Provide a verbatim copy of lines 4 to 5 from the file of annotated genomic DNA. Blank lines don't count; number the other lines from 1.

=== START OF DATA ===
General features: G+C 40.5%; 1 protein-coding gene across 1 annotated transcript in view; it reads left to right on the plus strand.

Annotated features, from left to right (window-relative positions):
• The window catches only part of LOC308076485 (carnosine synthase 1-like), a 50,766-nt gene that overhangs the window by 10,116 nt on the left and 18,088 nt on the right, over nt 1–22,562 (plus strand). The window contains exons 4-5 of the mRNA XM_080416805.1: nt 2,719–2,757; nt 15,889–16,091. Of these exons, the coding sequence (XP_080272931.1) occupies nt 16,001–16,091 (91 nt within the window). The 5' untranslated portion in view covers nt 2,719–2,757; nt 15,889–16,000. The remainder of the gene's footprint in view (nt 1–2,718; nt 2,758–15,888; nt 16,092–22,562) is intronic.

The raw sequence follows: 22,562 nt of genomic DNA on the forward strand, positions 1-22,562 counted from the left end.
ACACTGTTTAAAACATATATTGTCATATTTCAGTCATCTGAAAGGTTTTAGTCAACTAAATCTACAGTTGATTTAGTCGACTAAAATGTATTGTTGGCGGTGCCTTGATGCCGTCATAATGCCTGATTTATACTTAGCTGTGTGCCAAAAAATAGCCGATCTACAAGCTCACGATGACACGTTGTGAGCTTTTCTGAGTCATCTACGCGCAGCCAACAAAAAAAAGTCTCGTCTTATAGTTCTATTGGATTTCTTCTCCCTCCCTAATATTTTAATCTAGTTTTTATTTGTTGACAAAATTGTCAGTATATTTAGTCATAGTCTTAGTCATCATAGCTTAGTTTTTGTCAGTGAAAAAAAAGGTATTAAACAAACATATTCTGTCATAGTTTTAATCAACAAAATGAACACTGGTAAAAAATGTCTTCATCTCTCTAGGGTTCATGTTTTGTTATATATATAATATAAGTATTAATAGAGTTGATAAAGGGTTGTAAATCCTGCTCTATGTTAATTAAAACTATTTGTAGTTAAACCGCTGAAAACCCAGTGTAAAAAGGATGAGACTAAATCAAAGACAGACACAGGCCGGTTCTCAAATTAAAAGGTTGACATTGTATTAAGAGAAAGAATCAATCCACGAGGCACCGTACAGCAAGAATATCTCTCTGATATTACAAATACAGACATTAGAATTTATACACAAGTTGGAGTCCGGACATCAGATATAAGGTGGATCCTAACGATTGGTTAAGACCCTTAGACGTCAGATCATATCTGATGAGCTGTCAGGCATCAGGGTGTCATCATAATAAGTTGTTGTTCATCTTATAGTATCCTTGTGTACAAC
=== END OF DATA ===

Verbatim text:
The raw sequence follows: 22,562 nt of genomic DNA on the forward strand, positions 1-22,562 counted from the left end.
ACACTGTTTAAAACATATATTGTCATATTTCAGTCATCTGAAAGGTTTTAGTCAACTAAATCTACAGTTGATTTAGTCGACTAAAATGTATTGTTGGCGGTGCCTTGATGCCGTCATAATGCCTGATTTATACTTAGCTGTGTGCCAAAAAATAGCCGATCTACAAGCTCACGATGACACGTTGTGAGCTTTTCTGAGTCATCTACGCGCAGCCAACAAAAAAAAGTCTCGTCTTATAGTTCTATTGGATTTCTTCTCCCTCCCTAATATTTTAATCTAGTTTTTATTTGTTGACAAAATTGTCAGTATATTTAGTCATAGTCTTAGTCATCATAGCTTAGTTTTTGTCAGTGAAAAAAAAGGTATTAAACAAACATATTCTGTCATAGTTTTAATCAACAAAATGAACACTGGTAAAAAATGTCTTCATCTCTCTAGGGTTCATGTTTTGTTATATATATAATATAAGTATTAATAGAGTTGATAAAGGGTTGTAAATCCTGCTCTATGTTAATTAAAACTATTTGTAGTTAAACCGCTGAAAACCCAGTGTAAAAAGGATGAGACTAAATCAAAGACAGACACAGGCCGGTTCTCAAATTAAAAGGTTGACATTGTATTAAGAGAAAGAATCAATCCACGAGGCACCGTACAGCAAGAATATCTCTCTGATATTACAAATACAGACATTAGAATTTATACACAAGTTGGAGTCCGGACATCAGATATAAGGTGGATCCTAACGATTGGTTAAGACCCTTAGACGTCAGATCATATCTGATGAGCTGTCAGGCATCAGGGTGTCATCATAATAAGTTGTTGTTCATCTTATAGTATCCTTGTGTACAAC